About A.I Weapons
Autonomous weapons select and engage targets without human intervention. They might include, for example, armed quadcopters that can search for and eliminate people meeting certain pre-defined criteria, but do not include cruise missiles or remotely piloted drones for which humans make all targeting decisions. Artificial Intelligence (AI) technology has reached a point where the deployment of such systems is — practically if not legally — feasible within years, not decades, and the stakes are high: autonomous weapons have been described as the third revolution in warfare, after gunpowder and nuclear arms.
Many arguments have been made for and against autonomous weapons, for example that replacing human soldiers by machines is good by reducing casualties for the owner but bad by thereby lowering the threshold for going to battle. The key question for humanity today is whether to start a global AI arms race or to prevent it from starting. If any major military power pushes ahead with AI weapon development, a global arms race is virtually inevitable, and the endpoint of this technological trajectory is obvious: autonomous weapons will become the Kalashnikovs of tomorrow. Unlike nuclear weapons, they require no costly or hard-to-obtain raw materials, so they will become ubiquitous and cheap for all significant military powers to mass-produce. It will only be a matter of time until they appear on the black market and in the hands of terrorists, dictators wishing to better control their populace, warlords wishing to perpetrate ethnic cleansing, etc. Autonomous weapons are ideal for tasks such as assassinations, destabilizing nations, subduing populations and selectively killing a particular ethnic group. We therefore believe that a military AI arms race would not be beneficial for humanity. There are many ways in which AI can make battlefields safer for humans, especially civilians, without creating new tools for killing people.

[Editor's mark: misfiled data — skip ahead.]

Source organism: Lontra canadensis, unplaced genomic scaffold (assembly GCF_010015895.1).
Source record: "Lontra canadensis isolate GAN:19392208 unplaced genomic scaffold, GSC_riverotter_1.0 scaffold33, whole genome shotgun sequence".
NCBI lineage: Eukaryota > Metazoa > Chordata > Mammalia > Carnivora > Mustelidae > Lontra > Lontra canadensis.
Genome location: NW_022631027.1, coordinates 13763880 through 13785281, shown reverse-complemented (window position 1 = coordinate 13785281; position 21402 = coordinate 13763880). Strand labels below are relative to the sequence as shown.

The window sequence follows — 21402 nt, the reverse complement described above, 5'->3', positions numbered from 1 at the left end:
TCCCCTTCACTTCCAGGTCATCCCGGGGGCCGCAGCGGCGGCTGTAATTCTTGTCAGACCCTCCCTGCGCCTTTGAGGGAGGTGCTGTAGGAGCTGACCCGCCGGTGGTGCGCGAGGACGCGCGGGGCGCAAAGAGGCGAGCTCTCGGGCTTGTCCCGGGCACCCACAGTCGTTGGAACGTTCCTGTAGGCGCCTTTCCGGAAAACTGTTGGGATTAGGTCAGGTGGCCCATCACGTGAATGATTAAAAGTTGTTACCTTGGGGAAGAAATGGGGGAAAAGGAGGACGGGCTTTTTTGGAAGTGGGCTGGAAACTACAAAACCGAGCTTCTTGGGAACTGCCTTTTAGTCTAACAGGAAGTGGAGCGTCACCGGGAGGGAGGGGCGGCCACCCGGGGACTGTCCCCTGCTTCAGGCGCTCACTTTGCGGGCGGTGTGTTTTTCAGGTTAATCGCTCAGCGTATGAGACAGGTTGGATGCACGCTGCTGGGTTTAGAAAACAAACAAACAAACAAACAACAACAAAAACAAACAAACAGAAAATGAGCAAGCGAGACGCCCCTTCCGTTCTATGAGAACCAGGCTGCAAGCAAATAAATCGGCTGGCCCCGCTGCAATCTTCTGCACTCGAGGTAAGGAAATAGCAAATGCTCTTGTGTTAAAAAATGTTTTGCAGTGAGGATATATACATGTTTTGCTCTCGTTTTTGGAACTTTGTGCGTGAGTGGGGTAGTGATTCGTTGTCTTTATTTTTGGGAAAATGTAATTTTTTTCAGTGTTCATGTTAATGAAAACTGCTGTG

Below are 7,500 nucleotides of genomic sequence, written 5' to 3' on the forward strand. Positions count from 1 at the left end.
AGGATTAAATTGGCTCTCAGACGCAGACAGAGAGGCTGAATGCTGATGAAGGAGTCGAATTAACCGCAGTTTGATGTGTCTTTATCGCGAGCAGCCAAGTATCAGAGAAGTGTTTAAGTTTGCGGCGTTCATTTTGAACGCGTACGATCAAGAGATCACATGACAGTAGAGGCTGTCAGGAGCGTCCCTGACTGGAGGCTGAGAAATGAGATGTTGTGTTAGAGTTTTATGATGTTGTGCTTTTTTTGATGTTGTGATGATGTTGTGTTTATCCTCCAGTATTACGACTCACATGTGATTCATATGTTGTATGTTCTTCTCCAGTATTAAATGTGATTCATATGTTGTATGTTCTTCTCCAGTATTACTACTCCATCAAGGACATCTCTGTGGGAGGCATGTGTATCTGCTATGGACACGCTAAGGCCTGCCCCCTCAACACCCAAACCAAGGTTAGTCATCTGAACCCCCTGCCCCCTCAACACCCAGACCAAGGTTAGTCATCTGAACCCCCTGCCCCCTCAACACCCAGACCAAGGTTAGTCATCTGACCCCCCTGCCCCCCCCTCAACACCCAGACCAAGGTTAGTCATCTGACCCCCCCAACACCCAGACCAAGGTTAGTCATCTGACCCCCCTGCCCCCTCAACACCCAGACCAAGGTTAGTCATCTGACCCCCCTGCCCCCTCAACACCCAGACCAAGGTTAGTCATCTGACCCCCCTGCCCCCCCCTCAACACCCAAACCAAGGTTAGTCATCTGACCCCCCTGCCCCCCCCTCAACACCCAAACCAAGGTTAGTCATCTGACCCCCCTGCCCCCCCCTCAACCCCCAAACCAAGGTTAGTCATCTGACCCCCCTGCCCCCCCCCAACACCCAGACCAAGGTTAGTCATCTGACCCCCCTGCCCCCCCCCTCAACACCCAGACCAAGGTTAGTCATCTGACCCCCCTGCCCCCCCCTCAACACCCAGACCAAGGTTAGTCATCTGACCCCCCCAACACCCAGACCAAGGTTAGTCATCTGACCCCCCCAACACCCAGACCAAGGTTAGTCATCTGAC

The Future of Life Institute, an AI watchdog organization supported by the likes of Elon Musk and Stephen Hawking, has released quite a terrifying short film to warn about the dangers of technology gone awry.
The short film “Slaughterbots” imagines a dystopian near-future, not unlike that in the popular Netflix show “Black Mirror”. In the film, a CEO of a smart weapons company presents their new technology at a Silicon Valley-style extravagant product launch. Their tech is very good at killing, but only “the bad guys” as the CEO reminds several times.
Of course, the AI-driven armed drone swarms developed by the company fall into the wrong hands and global chaos and destruction ensues.
Watch what happens for yourself:
Watch what happens for yourself:
Just as most chemists and biologists have no interest in building chemical or biological weapons, most AI researchers have no interest in building AI weapons — and do not want others to tarnish their field by doing so, potentially creating a major public backlash against AI that curtails its future societal benefits. Indeed, chemists and biologists have broadly supported international agreements that have successfully prohibited chemical and biological weapons, just as most physicists supported the treaties banning space-based nuclear weapons and blinding laser weapons.
In summary, we believe that AI has great potential to benefit humanity in many ways, and that the goal of the field should be to do so. Starting a military AI arms race is a bad idea, and should be prevented by a ban on offensive autonomous weapons beyond meaningful human control.
The purpose of the video is to support the call for an autonomous weapons ban at the UN. The video was launched in Geneva at a UN event hosted by the Campaign to Stop Killer Robots. AI researcher Stuart Russell presented the film at the event. He also appears at the end of the short, warning that much of the tech in the film already exists and we need to act fast.
Support for a ban on autonomous weapons has been voiced recently by 200 Canadian scientists and 100 Australian scientists.
Earlier in the summer, 130 leaders of AI companies, including Elon Musk, signed a letter urging the UN to consider the threat of an arms race in lethal AI.
Noel Sharkey of the International Committee for Robot Arms Control explained the group’s intentions:
“The Campaign to Stop Killer Robots is not trying to stifle innovation in artificial intelligence and robotics and it does not wish to ban autonomous systems in the civilian or military world. Rather we see an urgent need to prevent automation of the critical functions for selecting targets and applying violent force without human deliberation and to ensure meaningful human control for every attack.”
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